This article was first published in the ImagineFX magazine, issue 3, 2006.

Artist Theory – Mark Making

A larger version of this image is available in the
Digital Paintings gallery.

Digital painting software is getting more and more versatile for each new generation of programs. In today’s painting packages even a simple brush stroke holds enough detail and elegance to be regarded as beautiful, and this opens up a wide range of possibilities.

A brush stroke can communicate huge amounts of information. It may describe a shape, a motion, or even tell the viewer a bit about the person holding the brush. Even though there is no real physical paint involved, the same basic principles apply as in traditional painting. By letting “paint be paint” we can add an extra dimension to a painting and open up to near-limitless possibilities in the borderland between form and expression. 

This picture began as a series of abstract marks on a white canvas, without a defined idea of what the end result would look like. By keeping a relaxed and intuitive attitude you allow for the subconscious to take an active part in the process of painting. It’s a very fine line to walk; if you get too relaxed you risk losing yourself in the experience, but if you’re too rigid and controlling the end result might turn out stiff and lifeless.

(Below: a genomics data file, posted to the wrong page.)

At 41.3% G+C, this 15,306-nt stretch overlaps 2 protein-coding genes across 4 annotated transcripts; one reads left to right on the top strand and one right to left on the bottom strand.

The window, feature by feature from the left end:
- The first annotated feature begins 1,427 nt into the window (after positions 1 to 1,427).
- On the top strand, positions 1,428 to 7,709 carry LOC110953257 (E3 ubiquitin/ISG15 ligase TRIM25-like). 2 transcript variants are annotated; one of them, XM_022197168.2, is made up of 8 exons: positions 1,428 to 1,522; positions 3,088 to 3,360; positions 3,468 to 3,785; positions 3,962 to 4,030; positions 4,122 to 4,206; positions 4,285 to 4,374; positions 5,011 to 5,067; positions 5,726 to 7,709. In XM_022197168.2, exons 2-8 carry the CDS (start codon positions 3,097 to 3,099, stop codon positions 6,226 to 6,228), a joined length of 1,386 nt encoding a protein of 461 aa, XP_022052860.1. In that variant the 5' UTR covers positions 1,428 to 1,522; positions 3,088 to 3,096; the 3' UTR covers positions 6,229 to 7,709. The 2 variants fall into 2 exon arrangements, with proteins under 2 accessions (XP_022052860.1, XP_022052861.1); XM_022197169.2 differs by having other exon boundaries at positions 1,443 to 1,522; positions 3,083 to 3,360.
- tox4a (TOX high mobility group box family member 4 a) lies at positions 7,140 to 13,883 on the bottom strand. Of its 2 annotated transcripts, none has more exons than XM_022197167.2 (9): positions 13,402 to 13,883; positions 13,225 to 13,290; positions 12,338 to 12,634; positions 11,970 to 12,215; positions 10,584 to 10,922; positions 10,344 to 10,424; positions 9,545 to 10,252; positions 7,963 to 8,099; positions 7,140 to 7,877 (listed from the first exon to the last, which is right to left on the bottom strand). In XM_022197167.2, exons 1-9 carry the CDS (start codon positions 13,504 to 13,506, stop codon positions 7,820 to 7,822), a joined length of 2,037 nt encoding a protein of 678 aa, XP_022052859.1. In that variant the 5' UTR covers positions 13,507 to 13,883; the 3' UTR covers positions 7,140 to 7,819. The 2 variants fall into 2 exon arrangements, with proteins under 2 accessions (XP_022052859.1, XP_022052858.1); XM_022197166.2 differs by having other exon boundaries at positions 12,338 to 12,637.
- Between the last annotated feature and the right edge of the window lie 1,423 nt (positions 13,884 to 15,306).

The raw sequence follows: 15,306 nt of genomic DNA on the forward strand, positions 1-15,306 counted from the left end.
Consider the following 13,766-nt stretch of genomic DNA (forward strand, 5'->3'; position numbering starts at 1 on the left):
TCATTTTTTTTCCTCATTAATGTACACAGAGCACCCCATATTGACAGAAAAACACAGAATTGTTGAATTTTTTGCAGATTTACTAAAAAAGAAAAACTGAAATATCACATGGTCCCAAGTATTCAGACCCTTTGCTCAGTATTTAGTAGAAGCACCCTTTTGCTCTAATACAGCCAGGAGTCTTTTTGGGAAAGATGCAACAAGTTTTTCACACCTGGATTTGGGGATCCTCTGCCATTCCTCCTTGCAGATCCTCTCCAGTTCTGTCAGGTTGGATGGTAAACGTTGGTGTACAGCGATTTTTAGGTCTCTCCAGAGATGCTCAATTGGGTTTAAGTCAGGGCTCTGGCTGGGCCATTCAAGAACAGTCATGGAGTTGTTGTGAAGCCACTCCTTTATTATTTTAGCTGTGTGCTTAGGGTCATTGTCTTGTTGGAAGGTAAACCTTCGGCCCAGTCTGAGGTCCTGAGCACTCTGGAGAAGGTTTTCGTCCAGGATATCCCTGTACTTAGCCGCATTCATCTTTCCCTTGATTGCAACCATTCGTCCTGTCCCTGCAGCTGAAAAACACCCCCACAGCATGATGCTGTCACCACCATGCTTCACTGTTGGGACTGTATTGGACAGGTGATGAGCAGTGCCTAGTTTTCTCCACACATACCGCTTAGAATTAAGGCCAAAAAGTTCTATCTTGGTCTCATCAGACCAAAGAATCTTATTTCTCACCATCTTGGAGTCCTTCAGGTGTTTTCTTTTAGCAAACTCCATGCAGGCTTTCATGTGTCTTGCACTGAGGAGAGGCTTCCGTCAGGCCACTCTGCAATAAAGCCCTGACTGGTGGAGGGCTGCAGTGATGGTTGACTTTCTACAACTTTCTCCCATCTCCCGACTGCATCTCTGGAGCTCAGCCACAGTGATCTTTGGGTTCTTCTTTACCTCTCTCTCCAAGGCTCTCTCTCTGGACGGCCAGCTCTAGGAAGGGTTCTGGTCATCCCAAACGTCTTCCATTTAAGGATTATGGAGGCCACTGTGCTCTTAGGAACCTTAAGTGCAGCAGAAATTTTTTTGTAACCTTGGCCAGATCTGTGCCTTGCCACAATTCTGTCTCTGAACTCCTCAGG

There is a lot of raw power in the initial brush strokes in a painting. When I work on a piece like this one the foundations are laid down within the first twenty minutes of painting, that’s when all the major decisions are made. After that initial attack each modification will inevitably soften the impact of the image in favor of better drawing, values, and composition. It’s important in this stage to know when to stop, to allow for fresh and expressive marks and still offer enough refinement to make the image appealing in terms of realism and suggestion. 

There is no rule to apply to this process, other than to be confident in your gut feeling. If you end up with a face that consists of a few squiggly lines and three dots of red, clearly defying everything you’ve learned at life drawing classes, chances are that your gut is trying to tell you something. Be confident in your marks, and they’ll show you new and exciting things that you would never have thought of yourself.

All material on this website (except where noted)
Copyright © 2008 Mattias Snygg.